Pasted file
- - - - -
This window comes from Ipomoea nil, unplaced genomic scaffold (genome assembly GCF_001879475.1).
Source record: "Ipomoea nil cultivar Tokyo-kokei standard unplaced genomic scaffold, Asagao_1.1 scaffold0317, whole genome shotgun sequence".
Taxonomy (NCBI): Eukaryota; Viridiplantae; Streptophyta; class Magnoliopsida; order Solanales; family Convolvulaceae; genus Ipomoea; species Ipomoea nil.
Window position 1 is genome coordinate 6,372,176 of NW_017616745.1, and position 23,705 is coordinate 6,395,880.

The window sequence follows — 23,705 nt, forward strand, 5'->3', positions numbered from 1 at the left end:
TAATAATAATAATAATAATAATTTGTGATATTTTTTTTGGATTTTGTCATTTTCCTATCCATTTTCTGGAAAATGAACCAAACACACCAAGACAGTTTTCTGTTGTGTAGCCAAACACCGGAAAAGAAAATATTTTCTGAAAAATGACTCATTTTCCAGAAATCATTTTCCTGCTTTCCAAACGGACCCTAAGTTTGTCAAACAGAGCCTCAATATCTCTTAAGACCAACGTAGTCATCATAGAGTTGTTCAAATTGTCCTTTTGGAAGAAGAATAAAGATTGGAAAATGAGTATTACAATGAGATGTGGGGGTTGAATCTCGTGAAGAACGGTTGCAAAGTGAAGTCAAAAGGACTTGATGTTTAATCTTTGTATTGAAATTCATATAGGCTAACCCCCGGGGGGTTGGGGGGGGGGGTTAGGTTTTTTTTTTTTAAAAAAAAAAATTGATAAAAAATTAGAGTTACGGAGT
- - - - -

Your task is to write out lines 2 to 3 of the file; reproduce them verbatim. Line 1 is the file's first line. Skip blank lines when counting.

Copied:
Source record: "Ipomoea nil cultivar Tokyo-kokei standard unplaced genomic scaffold, Asagao_1.1 scaffold0317, whole genome shotgun sequence".
Taxonomy (NCBI): Eukaryota; Viridiplantae; Streptophyta; class Magnoliopsida; order Solanales; family Convolvulaceae; genus Ipomoea; species Ipomoea nil.